Kuwait: Class of 1990
Class of 1990

Rocky: ‘I saw tanks from our house’

For Rocky the most striking thing was the eerie silence of Kuwait’s deserted streets.


On August 2, 1990, the Iraqi army invaded the small emirate of Kuwait, which Saddam Hussein, Iraq’s president, had declared his 19th province.

The Gulf war lasted a little over six months yet the memory of the conflict remains strong, not least in the minds of the children of that war.

At the end of the school year of 1990, students at an international school in Kuwait said their final farewells as they headed off for the summer holidays.

Twenty years on, Al Jazeera follows a group of classmates who were separated during the war as they organise a reunion and try to find out what happened to their classmates and their school during and after the war.

Al Jazeera’s Nashwa Nasreldin was one of those students. She spoke to former classmate Rakesh Gaur, nicknamed Rocky, who is a British Indian living in the UK where he works as a civil engineer.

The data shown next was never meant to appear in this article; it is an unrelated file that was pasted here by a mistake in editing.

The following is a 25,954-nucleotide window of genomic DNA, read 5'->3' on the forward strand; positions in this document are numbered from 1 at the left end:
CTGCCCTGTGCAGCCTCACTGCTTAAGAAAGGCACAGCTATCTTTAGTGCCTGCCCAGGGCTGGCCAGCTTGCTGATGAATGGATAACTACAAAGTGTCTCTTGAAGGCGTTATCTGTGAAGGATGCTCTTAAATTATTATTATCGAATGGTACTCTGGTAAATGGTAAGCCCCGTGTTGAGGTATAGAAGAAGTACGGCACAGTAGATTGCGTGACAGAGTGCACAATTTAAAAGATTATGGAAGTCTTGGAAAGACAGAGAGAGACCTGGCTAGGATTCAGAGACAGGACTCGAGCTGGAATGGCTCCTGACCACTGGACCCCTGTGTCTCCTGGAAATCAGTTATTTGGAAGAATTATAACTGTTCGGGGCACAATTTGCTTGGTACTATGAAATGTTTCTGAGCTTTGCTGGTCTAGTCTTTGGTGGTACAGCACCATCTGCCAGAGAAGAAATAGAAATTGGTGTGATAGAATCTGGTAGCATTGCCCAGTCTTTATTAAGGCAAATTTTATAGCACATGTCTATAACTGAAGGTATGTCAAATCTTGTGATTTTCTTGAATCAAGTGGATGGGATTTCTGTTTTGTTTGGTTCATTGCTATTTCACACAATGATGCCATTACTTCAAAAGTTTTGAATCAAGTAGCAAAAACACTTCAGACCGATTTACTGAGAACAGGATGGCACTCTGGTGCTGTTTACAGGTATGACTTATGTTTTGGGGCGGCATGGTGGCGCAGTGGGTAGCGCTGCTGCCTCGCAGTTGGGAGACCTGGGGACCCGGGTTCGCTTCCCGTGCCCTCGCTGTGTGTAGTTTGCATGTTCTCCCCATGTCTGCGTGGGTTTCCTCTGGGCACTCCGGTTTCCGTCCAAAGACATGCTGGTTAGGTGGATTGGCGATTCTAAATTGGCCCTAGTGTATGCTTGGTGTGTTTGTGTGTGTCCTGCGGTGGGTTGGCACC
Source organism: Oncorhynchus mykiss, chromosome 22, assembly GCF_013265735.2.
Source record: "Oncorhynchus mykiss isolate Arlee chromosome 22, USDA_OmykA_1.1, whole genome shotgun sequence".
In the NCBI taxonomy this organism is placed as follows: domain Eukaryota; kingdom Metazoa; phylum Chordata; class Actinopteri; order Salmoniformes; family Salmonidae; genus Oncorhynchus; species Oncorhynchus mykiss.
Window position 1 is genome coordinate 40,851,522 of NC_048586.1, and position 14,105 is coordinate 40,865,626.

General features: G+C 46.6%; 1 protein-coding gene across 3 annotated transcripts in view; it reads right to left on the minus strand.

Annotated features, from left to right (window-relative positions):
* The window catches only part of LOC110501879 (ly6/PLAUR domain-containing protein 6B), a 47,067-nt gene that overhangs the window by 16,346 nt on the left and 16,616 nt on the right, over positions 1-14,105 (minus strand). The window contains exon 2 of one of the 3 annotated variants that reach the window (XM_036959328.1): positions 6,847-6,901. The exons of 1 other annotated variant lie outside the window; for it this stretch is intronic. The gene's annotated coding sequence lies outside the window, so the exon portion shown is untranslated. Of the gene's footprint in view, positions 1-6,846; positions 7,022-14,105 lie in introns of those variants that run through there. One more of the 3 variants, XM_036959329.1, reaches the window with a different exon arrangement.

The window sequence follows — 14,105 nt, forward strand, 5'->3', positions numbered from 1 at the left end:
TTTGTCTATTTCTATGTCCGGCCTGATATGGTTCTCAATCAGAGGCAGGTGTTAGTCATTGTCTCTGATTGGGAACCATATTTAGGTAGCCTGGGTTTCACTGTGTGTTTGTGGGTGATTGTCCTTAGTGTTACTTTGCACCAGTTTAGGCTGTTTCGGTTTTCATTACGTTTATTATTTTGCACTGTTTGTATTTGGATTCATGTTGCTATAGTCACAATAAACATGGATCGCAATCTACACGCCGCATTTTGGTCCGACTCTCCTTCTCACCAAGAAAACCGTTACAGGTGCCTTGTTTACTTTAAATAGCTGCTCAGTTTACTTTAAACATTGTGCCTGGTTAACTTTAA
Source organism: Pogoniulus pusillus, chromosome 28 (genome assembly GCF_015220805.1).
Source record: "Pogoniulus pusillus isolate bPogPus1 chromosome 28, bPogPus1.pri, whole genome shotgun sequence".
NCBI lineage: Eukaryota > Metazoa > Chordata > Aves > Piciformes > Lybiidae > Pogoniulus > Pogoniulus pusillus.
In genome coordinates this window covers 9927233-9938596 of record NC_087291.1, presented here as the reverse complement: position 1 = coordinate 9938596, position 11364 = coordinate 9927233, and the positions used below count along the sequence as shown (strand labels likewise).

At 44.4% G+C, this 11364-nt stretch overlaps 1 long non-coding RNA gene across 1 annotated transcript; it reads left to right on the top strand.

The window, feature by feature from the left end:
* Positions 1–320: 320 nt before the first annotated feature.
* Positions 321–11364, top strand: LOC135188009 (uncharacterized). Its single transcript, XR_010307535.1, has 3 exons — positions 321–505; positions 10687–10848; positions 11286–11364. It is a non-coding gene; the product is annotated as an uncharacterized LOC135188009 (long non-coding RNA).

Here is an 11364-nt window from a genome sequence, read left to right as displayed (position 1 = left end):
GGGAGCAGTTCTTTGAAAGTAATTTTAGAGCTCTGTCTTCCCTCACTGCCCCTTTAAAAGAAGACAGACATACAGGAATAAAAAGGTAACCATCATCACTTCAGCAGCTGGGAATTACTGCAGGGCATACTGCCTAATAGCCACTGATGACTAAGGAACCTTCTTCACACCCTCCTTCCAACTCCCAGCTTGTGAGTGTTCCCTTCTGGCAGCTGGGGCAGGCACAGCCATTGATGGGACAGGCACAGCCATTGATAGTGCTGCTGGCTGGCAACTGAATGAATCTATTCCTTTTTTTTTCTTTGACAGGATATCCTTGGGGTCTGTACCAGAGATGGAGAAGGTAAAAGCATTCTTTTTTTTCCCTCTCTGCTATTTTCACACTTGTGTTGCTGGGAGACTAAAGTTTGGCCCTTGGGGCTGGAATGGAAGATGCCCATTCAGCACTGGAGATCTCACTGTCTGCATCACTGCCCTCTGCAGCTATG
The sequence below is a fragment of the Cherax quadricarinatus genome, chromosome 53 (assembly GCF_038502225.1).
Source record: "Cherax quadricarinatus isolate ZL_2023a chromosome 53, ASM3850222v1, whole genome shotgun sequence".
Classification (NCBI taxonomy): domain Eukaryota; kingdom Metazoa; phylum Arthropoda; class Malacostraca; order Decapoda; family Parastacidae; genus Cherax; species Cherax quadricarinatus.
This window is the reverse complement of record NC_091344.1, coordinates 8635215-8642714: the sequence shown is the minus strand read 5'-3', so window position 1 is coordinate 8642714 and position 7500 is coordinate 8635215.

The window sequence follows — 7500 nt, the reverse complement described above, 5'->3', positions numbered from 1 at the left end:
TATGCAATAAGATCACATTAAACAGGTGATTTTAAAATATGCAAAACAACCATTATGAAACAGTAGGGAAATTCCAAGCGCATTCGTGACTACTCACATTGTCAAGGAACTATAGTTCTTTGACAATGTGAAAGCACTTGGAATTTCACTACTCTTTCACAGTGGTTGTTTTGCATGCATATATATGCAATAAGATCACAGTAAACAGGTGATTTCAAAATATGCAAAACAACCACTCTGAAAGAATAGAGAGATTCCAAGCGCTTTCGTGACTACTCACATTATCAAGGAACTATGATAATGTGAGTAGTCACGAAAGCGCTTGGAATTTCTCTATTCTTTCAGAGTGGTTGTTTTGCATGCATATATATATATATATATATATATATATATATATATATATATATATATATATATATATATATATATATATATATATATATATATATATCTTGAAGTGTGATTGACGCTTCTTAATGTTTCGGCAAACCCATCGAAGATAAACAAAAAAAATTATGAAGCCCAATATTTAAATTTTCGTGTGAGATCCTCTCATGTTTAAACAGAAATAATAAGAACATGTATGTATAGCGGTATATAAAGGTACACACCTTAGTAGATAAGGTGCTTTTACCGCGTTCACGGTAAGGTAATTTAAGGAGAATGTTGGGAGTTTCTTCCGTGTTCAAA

During the invasion, he was alone in Kuwait with his mother and one of his sisters. His father and other sister were in India for the summer.

After six weeks, Rocky’s mother managed to plan their escape, negotiating seats for them on a British evacuation flight back to the UK where they were reunited with the rest of their family.

Al Jazeera: So that summer you and your mum were in Kuwait. Do you remember what you were doing in the days before the invasion?

Rocky: I don’t remember anything particular in the days just before the invasion. It was a regular summer holiday playing with friends a lot in the complex. Everyone was meeting up and enjoying their days free of school.

I do distinctly remember the day of the invasion where I woke up early in the morning to take my dog for a walk. It must have been eight o’clock in the morning and there was an area outside the complex where I used to take him in the morning for his walk.

When I came home and I put the television on I saw news that Iraq had invaded Kuwait.